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Wall Street barrels to records as Nvidia tops $3 trillion in total value

Buildings line a street in New York.
The Standard & Poor’s 500 index climbed 1.2% to top its all-time high set two weeks ago. Above, the New York Stock Exchange, right, is shown on Wall Street on June 5, 2024.
(Peter Morgan / Associated Press)
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Wall Street barreled to records Wednesday as its frenzy around artificial intelligence technology keeps sending stocks higher. The rally sent the total market value of Nvidia, which has become the symbol of the AI boom, above $3 trillion for the first time.

The Standard & Poor’s 500 index climbed 1.2% to top its all-time high set two weeks ago. The Nasdaq composite jumped even more, 2%, and likewise set a record. The Dow Jones industrial average, which has less of an emphasis on tech, rose 0.2%.

Some fatter-than-expected profit reports from tech companies helped drive the market. Hewlett Packard Enterprise jumped 10.7% after saying strong sales related to artificial intelligence systems helped it deliver better results than expected. It also raised its financial forecasts for the year.

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Companies have been meeting Wall Street’s sky-high hopes for how much money the new technology will generate. That’s helped to catapult stocks almost regardless of what the broader economy and interest rates are doing.

Nvidia is leading the way because its chips are powering much of the rush into AI, and it rose 5.2% to bring its gain for the year to more than 147%. As has become almost routine, Nvidia was again the day’s strongest force lifting the S&P 500.

The chip company also joined Microsoft and Apple as the only U.S. stocks to ever top $3 trillion in total value. Apple regained that milestone valuation after rising 0.8% on Wednesday.

Other big tech stocks also drove the market higher, including a 1.9% rise for Microsoft, 3.8% gain for Meta Platforms and 6.2% rally for Broadcom. Cybersecurity company CrowdStrike climbed 12% after delivering better profit and revenue for the latest quarter than expected.

All told, the S&P 500 rose 62.69 points to 5,354.03. The Nasdaq jumped 330.86 points to 17,187.90, and the Dow added 96.04 points to 38,807.33.

The gains for tech stocks helped offset a 4.9% drop for Dollar Tree, which matched analysts’ expectations for profit but fell just shy for revenue. The retailer also said it’s considering selling or spinning off its Family Dollar business.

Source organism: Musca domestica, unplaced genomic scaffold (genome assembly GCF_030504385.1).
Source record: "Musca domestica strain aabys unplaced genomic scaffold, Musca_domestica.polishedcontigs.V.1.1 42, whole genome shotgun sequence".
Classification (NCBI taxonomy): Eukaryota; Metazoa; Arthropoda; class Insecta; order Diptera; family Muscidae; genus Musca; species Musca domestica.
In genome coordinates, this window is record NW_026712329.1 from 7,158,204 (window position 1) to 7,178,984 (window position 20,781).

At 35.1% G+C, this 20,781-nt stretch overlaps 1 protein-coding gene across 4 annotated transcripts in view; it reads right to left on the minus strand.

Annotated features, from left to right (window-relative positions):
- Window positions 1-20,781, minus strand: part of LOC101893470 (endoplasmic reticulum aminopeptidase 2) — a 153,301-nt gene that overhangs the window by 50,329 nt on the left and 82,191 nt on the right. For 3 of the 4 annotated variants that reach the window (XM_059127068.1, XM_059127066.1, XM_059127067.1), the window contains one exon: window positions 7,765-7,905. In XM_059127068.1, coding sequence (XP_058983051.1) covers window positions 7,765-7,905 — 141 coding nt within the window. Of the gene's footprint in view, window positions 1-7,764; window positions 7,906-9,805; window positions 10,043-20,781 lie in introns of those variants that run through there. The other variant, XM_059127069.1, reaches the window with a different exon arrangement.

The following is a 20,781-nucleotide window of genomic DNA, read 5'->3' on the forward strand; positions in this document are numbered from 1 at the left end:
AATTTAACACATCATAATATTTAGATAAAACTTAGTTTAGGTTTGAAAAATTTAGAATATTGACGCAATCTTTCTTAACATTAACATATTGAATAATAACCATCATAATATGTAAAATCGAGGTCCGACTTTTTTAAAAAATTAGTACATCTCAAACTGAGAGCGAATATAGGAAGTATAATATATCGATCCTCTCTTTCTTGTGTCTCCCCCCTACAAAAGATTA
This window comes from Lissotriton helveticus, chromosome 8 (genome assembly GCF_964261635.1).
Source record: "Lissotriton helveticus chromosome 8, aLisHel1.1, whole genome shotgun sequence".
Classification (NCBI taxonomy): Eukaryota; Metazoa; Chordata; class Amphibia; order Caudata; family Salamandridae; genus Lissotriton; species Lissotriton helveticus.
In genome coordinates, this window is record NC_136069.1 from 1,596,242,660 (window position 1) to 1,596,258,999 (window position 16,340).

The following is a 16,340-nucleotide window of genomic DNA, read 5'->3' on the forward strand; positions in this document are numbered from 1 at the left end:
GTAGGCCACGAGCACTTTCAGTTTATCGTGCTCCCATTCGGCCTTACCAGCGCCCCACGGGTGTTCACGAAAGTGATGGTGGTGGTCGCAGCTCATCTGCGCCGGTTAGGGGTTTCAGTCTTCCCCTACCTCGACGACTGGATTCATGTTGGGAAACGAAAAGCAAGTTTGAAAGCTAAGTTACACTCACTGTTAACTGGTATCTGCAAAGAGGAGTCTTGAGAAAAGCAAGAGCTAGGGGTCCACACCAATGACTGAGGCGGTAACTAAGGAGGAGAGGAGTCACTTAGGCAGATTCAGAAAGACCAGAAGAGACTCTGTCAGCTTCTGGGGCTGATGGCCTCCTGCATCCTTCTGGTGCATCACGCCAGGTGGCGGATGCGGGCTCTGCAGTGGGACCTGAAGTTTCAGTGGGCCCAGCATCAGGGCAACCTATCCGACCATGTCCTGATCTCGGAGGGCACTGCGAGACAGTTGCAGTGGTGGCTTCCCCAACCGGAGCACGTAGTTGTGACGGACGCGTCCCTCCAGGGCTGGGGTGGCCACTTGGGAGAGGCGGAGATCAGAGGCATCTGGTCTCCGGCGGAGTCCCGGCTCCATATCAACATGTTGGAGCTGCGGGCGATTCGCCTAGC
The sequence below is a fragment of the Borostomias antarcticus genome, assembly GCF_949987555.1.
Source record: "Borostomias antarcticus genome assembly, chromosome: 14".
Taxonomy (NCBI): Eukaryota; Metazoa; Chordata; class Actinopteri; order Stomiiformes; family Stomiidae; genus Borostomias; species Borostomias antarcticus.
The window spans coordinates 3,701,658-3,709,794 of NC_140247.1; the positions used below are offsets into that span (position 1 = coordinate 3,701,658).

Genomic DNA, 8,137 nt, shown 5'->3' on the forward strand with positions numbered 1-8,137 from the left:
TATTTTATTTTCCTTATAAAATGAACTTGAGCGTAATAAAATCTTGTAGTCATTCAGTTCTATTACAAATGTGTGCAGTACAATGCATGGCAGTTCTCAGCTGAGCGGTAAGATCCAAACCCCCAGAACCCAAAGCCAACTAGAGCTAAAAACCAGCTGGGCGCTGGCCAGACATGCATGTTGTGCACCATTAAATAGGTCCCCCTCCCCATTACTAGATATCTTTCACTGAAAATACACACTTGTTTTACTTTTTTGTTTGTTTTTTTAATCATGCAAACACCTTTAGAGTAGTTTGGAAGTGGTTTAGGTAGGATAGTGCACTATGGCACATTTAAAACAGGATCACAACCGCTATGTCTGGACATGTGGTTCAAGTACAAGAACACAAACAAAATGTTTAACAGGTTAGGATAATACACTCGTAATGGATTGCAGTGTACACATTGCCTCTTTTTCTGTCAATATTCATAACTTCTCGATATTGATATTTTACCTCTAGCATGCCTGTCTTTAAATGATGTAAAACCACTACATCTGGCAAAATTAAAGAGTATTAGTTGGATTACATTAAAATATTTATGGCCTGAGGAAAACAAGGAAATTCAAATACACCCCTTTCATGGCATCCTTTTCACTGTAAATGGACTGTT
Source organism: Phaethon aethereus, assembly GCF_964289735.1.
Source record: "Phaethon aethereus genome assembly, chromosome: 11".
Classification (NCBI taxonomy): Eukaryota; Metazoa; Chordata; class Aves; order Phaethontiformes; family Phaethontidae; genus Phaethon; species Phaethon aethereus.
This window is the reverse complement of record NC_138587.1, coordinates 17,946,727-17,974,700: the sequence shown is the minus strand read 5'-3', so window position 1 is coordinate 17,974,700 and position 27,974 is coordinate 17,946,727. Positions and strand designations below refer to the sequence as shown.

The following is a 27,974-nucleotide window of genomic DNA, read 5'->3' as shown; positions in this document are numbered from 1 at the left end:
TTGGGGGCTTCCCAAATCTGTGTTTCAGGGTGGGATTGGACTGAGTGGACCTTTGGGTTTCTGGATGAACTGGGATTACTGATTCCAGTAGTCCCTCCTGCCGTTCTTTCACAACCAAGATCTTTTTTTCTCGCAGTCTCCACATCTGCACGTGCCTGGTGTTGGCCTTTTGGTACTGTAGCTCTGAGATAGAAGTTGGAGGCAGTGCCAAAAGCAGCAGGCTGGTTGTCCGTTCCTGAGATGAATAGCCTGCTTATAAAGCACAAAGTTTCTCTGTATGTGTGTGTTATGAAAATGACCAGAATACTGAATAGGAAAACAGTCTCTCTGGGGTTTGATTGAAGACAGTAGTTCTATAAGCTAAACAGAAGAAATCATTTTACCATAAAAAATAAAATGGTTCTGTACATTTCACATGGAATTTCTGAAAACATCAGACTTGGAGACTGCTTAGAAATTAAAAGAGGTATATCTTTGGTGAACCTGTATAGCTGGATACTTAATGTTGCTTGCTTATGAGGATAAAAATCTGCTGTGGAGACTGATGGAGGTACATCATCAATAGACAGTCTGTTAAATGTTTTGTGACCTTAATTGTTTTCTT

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The broad retail industry has been highlighting challenges for lower-income U.S. households, which are trying to keep up with still-high inflation.

Treasury yields fell in the bond market after some mixed data on the economy. One report said real estate, healthcare and other businesses in the U.S. services sector returned to growth last month and beat economists’ forecasts. Perhaps more importantly for Wall Street, the report from the Institute for Supply Management also said prices rose at a slower pace in May than a month before.

Another report Wednesday suggested hiring slowed last month by more than expected at U.S. employers outside the government.

Stocks had been shaky recently after reports suggested the U.S. economy’s growth is fading under the weight of high interest rates. Wall Street has actually been hoping for such a slowdown because it can drive down inflation and convince the Federal Reserve to deliver much-desired cuts to interest rates.

But it also raises the possibility of overshooting and sending the economy into a recession, which would ultimately hurt stock prices.

Treasury yields sank after the weaker-than-expected economic reports raised expectations for coming cuts to rates by the Fed. They eased more Wednesday. The yield on the 10-year Treasury fell to 4.28% from 4.33% late Tuesday and from 4.60% a week ago.

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The next big move for Treasury yields and Wall Street overall could come Friday, when the U.S. government releases its monthly jobs report. That report is much more comprehensive than Wednesday’s from ADP, and economists expect Friday’s data to show a slight pickup in overall hiring. The hope continues to be that the job market slows its growth but not by so much that it devolves into widespread layoffs.

The worst-case scenario for markets probably would be if data on the jobs market and the rest of the economy come in stronger than expected, according to JJ Kinahan, chief executive of IG North America. That could push the Fed to consider hiking its main interest even further, which would put more strain on the economy and investment prices. The federal funds rate has been sitting at its highest level in more than two decades.

But Kinahan said he sees this scenario as less likely than others.

In stock markets abroad, indexes rose across much of Europe ahead of a decision on interest rates Thursday by the European Central Bank. Investors expect it to cut rates amid worries about the continent’s economy.

Stocks fell across much of Asia, with indexes dropping 0.9% in Tokyo and 0.8% in Shanghai, but they rose 1% in Seoul.

Choe writes for the Associated Press

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